A Eritrean migrant accused of killing an 8-year-old boy in Frankfurt, Germany Monday had been featured in a campaign promoting successful integration, according to German authorities.
Habte Araya, a 40-year-old immigrant to Switzerland, was arrested after he allegedly shoved the boy and his mother onto tracks at Frankfurt’s central train station. The high-speed train pulled into the station moments later, instantly killing the boy.
His mother narrowly escaped the same fate by rolling onto a footpath between two tracks moments before the train arrived.
Authorities also accused Araya of attempting to push a 78-year-old woman onto the tracks. But she managed to stop herself from falling.
“According to witness reports, a 40-year-old man pushed the boy and his mother onto the track just as the ICE (train) was arriving,” police spokesperson Isabell Neumann said in a statement. “The mother, thank God, was able to save herself. Unfortunately, the eight-year-old boy was run over by the ICE. He suffered fatal injuries.”
Police said that Araya attempted to flee the scene, but witnesses chased him down and held him until authorities arrived. He faces a charge of murder and two charges of attempted murder. Police have so far been unable to determine a motive.
Habte Araya hailed as model immigrant before murder charge
German Interior Minister Horst Seehofer said at a news conference Tuesday that Araya was previously considered “an example of successful integration.” He was even pictured in a 2017 Swiss ad campaign promoting the successful integration of migrants into European society.
In the 2017 brochure distributed by the Swiss Workers Relief Agency, Araya, a father of three, was quoted as saying he liked “almost everything about Switzerland.”
“When I first came communication was difficult because of the language. But that is no longer the case. I like the fact that everyone is helped here regardless of whether they are rich or poor,” Araya’s quotation reads. “I want a better and easier life for my children than I had.”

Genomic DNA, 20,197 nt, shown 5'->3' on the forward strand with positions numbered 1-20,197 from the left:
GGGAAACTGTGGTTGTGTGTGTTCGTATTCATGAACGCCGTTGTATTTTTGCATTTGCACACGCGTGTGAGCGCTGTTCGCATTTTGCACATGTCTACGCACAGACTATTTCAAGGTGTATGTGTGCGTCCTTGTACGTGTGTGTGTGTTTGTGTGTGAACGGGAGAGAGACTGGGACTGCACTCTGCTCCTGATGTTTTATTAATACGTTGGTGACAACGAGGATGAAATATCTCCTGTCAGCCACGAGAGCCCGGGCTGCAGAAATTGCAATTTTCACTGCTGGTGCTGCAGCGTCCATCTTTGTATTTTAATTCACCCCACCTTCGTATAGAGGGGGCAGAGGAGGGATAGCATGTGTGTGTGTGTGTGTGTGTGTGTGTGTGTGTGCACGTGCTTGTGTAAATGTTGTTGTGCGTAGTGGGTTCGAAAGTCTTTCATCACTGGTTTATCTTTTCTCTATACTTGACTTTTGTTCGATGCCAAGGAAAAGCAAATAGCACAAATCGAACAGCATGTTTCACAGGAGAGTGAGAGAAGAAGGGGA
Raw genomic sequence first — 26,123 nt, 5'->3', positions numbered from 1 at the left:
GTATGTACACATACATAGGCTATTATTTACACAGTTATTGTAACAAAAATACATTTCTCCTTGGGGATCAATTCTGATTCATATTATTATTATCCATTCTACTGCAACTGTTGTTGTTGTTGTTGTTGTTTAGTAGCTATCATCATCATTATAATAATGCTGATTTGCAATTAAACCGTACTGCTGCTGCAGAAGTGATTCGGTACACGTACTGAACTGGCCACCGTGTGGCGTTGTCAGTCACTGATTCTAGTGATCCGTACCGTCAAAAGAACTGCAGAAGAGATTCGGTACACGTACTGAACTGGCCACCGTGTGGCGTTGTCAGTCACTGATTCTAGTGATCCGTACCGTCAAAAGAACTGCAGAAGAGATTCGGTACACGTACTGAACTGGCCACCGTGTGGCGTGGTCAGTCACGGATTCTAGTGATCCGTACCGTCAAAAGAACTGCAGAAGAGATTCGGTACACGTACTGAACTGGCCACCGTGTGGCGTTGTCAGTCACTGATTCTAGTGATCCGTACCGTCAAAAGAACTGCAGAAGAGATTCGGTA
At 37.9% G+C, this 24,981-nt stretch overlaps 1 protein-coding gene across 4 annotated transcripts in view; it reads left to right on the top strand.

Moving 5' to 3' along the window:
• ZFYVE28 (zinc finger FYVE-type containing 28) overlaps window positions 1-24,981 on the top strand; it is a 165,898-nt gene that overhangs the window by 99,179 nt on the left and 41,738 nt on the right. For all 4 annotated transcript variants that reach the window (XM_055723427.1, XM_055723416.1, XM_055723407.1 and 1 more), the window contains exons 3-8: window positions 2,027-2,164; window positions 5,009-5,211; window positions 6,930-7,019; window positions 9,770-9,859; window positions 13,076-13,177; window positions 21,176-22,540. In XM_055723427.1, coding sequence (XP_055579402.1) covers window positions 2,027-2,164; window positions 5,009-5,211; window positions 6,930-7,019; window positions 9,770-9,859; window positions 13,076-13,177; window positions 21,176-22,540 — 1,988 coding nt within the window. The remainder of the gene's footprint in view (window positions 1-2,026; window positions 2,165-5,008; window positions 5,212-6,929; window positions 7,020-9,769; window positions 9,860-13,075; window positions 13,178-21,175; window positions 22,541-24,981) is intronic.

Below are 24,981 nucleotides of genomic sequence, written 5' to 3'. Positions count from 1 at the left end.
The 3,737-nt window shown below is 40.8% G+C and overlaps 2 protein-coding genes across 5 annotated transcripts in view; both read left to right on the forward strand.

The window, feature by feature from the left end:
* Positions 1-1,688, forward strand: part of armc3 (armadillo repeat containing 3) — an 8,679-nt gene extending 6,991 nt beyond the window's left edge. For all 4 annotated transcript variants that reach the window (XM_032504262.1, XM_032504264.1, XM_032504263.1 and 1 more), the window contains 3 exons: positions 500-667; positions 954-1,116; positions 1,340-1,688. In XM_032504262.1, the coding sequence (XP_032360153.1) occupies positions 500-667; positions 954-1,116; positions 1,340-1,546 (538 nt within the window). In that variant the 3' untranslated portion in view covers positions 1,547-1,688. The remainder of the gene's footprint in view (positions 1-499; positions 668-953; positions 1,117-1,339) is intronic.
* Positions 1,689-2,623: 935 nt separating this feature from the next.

German Federal Police President Dieter Romann declared Araya was a “well integrated” migrant who had arrived legally in Switzerland in 2006 and was granted asylum in 2008.
Romann said that “since 2011, he has been holding the Swiss Settlement Permit Category C in Switzerland, which means well integrated” and was considered “exemplary from the point of view of the immigration and asylum authorities in Switzerland.”
Araya worked for several years as a building-fitter for the Swiss Workers Relief Agency. Coworkers described him as “reserved and a bit shy.”
However, Zurich prosecutors confirmed to German news magazine Focus that Araya had been in psychiatric treatment since 2019 and had not worked for a year.
Immigration debate rages
Germany, like much of Europe, has struggled to accommodate a mass influx of immigrants, most of them Muslims from the Middle East and Africa. Examples of crimes committed by migrants often dominate German headlines, triggering backlash against immigration and fueling the rise of right-wing political movements that challenge free movement across the European Union.
While the United States faces a more modest immigration crisis on its southern border, debate has raged over how to best handle migrants who often come to the country illegally in search of a better life. Conservatives have argued that mass illegal migration is a threat to national security, while many on the left accuse the current administration of subjecting migrants to inhumane treatment and argue for more permissive immigration laws.